But it doesn’t really matter only if “do as I say, not as I do” has become the credo of Gore and his fellow climate change alarmists.
The size of Gore’s carbon footprint has become an issue with the Aug. 4 theatrical release of “An Inconvenient Sequel: Truth to Power,” the follow-up to “An Inconvenient Truth,” his 2006 global warming horror film.
Inconveniently for Gore, the sequel is bombing at the box office after receiving mixed reviews from film critics and moviegoers alike. The new film has grossed a meager $2.3 million domestically as of Aug. 13, according to Boxofficemojo.com.
As the foremost Chicken Little of the movement warning of impending doom from the burning of fossil fuels that will supposedly cook the planet if the world doesn’t act faster and more furiously to rein in carbon emissions, the former vice president should be leading by example in reducing his own energy consumption.
Yet, according to a report earlier this month from the National Center for Public Policy Research, “Al Gore’s Inconvenient Reality,” the former vice president is still living la Vida Loca at his Nashville, Tennessee, estate.
While warning of the dire consequences if the rest of us don’t urgently dial back our energy consumption, Gore has not made those same sacrifices himself.
According to the report, compiled from public records requests and information from the Nashville Electric Service, Gore’s 20-room, 10,070-square-foot, Colonial-style mansion consumed an average of 19,241 kilowatt-hours per month—more than 21.3 times that of the U.S. household average of 901 kilowatt-hours monthly.
Last September alone, Gore’s home in the tony Belle Meade section of Music City consumed 30,993 kWh, as much energy as a typical American family uses in 34 months.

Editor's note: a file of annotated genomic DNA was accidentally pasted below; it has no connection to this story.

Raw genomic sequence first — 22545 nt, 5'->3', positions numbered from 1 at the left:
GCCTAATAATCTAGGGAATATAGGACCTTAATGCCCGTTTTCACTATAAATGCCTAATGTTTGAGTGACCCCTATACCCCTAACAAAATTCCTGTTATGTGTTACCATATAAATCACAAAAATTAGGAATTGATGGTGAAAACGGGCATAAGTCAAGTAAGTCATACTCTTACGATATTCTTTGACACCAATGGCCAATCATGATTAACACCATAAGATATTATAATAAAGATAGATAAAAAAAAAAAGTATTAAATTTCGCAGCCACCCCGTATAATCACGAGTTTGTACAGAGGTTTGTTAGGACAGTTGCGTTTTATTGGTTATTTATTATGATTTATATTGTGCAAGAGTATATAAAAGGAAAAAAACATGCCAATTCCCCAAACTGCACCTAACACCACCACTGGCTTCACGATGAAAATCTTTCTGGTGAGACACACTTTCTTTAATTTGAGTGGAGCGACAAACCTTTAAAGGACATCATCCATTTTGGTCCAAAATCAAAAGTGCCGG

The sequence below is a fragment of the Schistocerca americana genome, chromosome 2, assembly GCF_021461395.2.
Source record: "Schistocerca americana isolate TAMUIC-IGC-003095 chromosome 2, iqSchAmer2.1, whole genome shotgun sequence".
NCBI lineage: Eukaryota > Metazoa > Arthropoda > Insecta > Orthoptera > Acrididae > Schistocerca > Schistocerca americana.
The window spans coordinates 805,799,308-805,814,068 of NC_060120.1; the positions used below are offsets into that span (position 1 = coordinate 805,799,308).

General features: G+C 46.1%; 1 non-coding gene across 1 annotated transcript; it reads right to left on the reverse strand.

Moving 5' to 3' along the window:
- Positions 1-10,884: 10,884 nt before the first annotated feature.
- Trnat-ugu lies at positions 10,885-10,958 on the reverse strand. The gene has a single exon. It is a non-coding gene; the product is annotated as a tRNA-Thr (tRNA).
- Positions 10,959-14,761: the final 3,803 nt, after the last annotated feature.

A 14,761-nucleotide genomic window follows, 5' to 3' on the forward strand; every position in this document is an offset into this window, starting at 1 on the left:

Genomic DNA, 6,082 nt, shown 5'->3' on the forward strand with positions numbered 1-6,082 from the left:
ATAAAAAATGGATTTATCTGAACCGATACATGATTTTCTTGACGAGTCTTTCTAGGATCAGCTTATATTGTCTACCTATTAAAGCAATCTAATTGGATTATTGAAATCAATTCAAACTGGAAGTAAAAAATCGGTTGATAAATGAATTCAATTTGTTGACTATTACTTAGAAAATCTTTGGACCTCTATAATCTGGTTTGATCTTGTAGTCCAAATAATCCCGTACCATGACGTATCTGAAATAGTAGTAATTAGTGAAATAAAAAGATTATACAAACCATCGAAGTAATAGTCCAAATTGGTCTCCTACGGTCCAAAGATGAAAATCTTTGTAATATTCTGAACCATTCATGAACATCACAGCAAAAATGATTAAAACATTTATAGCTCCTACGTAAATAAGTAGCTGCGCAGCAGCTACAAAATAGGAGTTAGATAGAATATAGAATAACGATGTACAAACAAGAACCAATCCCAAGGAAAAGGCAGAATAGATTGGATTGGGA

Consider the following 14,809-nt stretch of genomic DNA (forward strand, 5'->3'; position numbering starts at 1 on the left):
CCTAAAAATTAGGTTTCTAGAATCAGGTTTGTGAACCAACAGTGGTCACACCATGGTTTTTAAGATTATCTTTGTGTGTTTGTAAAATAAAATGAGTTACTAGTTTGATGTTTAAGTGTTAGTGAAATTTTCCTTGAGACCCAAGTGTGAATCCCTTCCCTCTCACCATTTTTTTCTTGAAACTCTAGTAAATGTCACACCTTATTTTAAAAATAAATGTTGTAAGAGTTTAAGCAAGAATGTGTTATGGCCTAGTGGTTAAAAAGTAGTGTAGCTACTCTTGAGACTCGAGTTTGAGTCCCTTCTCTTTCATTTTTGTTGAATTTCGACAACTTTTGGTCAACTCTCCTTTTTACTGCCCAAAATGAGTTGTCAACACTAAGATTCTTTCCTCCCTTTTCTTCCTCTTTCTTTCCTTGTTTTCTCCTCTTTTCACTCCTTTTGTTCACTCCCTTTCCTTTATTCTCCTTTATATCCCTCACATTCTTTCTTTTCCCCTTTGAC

In the 12-month period from August 2016 through the end of July, Gore burned through 230,889 kWh of electricity, including 66,159 kWh just to heat his swimming pool. The latter alone is enough, the report says, “to power six average U.S. households for a year.”
The mainstream media—which has fully bought into the climate change hysteria and steadfastly refuses to report the findings of any inconvenient studies that run contrary to the narrative—studiously ignored the findings of the National Center for Public Policy Research.
That’s what makes the New Republic’s rejoinder, “Al Gore’s Carbon Footprint Doesn’t Matter,” so curious. Rather than simply joining the mainstream media’s conspiracy of silence, Atkin blithely dismisses the report’s findings as irrelevant.
In “Wizard of Oz” fashion, she essentially says, “Pay no attention to that man behind the curtain.”
Atkin quotes Gore spokeswoman Betsy McManus, who decries the “misleading personal attacks” on the former Tennessee senator, but Atkin then acknowledges that McManus “didn’t dispute [the report’s] claims of Gore’s energy use.”
McManus then asserts that Gore “leads a carbon-neutral life by purchasing green energy, reducing carbon impacts and offsetting any emissions that can’t be avoided … .” But Atkin then concedes that McManus “did not respond to a request for evidence of Gore’s offsets.”
This poses a dilemma for Atkin, who then says we should “set aside the dispute over Gore’s carbon footprint” in favor of a discussion of the “bigger question” of whether prominent climate advocates should be “expected to live a carbon-neutral lifestyle” and whether they’re hypocrites if they don’t.
Atkin contends that climate change activists who don’t live “carbon-neutral lifestyles” aren’t hypocrites because “for the most part, they’re not asking you to live a carbon-neutral lifestyle” (emphasis added).
Rather, they’re “asking governments, utilities, energy companies, and large corporations to increase their use of renewable energy so that you can continue to live your life as you please, without contributing to global warming.”
Oh, really? Does Atkin expect us to forget that in January 2008, President-to-be Barack Obama warned that under his plan for a cap-and-trade system for greenhouse gas emissions, “electricity rates would necessarily skyrocket,” because utilities would face expensive retrofitting mandates and that those costs inevitably would be passed onto consumers?
That might be of little concern to Gore, who has earned hundreds of millions of dollars from his climate change advocacy and could easily afford to pay higher electric bills, even if they were to “necessarily skyrocket.”
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